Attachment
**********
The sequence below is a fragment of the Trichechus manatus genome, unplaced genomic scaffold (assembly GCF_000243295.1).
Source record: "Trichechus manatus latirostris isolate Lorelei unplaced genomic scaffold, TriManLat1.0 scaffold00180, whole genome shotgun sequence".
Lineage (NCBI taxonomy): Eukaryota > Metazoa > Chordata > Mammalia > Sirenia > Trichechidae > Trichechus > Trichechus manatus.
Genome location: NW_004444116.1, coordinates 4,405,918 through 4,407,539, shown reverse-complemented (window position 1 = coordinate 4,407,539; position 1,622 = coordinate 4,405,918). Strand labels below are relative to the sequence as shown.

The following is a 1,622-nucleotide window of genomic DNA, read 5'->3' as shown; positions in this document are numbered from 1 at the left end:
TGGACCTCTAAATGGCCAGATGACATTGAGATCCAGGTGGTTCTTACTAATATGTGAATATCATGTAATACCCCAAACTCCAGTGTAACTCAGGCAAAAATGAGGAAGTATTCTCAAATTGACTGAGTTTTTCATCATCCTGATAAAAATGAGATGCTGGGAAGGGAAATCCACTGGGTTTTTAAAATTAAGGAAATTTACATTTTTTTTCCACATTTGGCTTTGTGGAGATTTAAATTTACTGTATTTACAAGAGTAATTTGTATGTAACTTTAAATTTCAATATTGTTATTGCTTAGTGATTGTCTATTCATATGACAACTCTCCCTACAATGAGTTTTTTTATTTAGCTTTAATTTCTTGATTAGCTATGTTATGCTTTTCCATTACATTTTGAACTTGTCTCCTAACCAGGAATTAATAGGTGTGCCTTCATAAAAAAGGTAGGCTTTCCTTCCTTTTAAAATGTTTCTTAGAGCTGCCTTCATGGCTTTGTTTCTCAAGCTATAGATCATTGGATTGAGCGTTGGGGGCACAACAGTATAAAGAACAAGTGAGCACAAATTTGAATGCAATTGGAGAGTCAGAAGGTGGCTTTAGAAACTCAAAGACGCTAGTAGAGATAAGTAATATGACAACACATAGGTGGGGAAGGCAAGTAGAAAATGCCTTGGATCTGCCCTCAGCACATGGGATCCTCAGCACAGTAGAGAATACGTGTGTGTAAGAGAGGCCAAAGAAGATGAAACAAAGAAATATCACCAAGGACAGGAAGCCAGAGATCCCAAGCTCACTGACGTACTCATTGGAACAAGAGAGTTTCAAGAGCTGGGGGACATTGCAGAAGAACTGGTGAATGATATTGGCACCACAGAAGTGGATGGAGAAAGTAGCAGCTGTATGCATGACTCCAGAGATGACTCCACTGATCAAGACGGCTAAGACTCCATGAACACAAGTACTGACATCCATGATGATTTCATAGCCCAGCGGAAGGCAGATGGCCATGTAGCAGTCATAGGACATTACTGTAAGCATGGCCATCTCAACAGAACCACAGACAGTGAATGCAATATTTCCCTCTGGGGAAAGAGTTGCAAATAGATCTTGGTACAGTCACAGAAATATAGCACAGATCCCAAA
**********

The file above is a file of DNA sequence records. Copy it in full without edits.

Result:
The sequence below is a fragment of the Trichechus manatus genome, unplaced genomic scaffold (assembly GCF_000243295.1).
Source record: "Trichechus manatus latirostris isolate Lorelei unplaced genomic scaffold, TriManLat1.0 scaffold00180, whole genome shotgun sequence".
Lineage (NCBI taxonomy): Eukaryota > Metazoa > Chordata > Mammalia > Sirenia > Trichechidae > Trichechus > Trichechus manatus.
Genome location: NW_004444116.1, coordinates 4,405,918 through 4,407,539, shown reverse-complemented (window position 1 = coordinate 4,407,539; position 1,622 = coordinate 4,405,918). Strand labels below are relative to the sequence as shown.

The following is a 1,622-nucleotide window of genomic DNA, read 5'->3' as shown; positions in this document are numbered from 1 at the left end:
TGGACCTCTAAATGGCCAGATGACATTGAGATCCAGGTGGTTCTTACTAATATGTGAATATCATGTAATACCCCAAACTCCAGTGTAACTCAGGCAAAAATGAGGAAGTATTCTCAAATTGACTGAGTTTTTCATCATCCTGATAAAAATGAGATGCTGGGAAGGGAAATCCACTGGGTTTTTAAAATTAAGGAAATTTACATTTTTTTTCCACATTTGGCTTTGTGGAGATTTAAATTTACTGTATTTACAAGAGTAATTTGTATGTAACTTTAAATTTCAATATTGTTATTGCTTAGTGATTGTCTATTCATATGACAACTCTCCCTACAATGAGTTTTTTTATTTAGCTTTAATTTCTTGATTAGCTATGTTATGCTTTTCCATTACATTTTGAACTTGTCTCCTAACCAGGAATTAATAGGTGTGCCTTCATAAAAAAGGTAGGCTTTCCTTCCTTTTAAAATGTTTCTTAGAGCTGCCTTCATGGCTTTGTTTCTCAAGCTATAGATCATTGGATTGAGCGTTGGGGGCACAACAGTATAAAGAACAAGTGAGCACAAATTTGAATGCAATTGGAGAGTCAGAAGGTGGCTTTAGAAACTCAAAGACGCTAGTAGAGATAAGTAATATGACAACACATAGGTGGGGAAGGCAAGTAGAAAATGCCTTGGATCTGCCCTCAGCACATGGGATCCTCAGCACAGTAGAGAATACGTGTGTGTAAGAGAGGCCAAAGAAGATGAAACAAAGAAATATCACCAAGGACAGGAAGCCAGAGATCCCAAGCTCACTGACGTACTCATTGGAACAAGAGAGTTTCAAGAGCTGGGGGACATTGCAGAAGAACTGGTGAATGATATTGGCACCACAGAAGTGGATGGAGAAAGTAGCAGCTGTATGCATGACTCCAGAGATGACTCCACTGATCAAGACGGCTAAGACTCCATGAACACAAGTACTGACATCCATGATGATTTCATAGCCCAGCGGAAGGCAGATGGCCATGTAGCAGTCATAGGACATTACTGTAAGCATGGCCATCTCAACAGAACCACAGACAGTGAATGCAATATTTCCCTCTGGGGAAAGAGTTGCAAATAGATCTTGGTACAGTCACAGAAATATAGCACAGATCCCAAA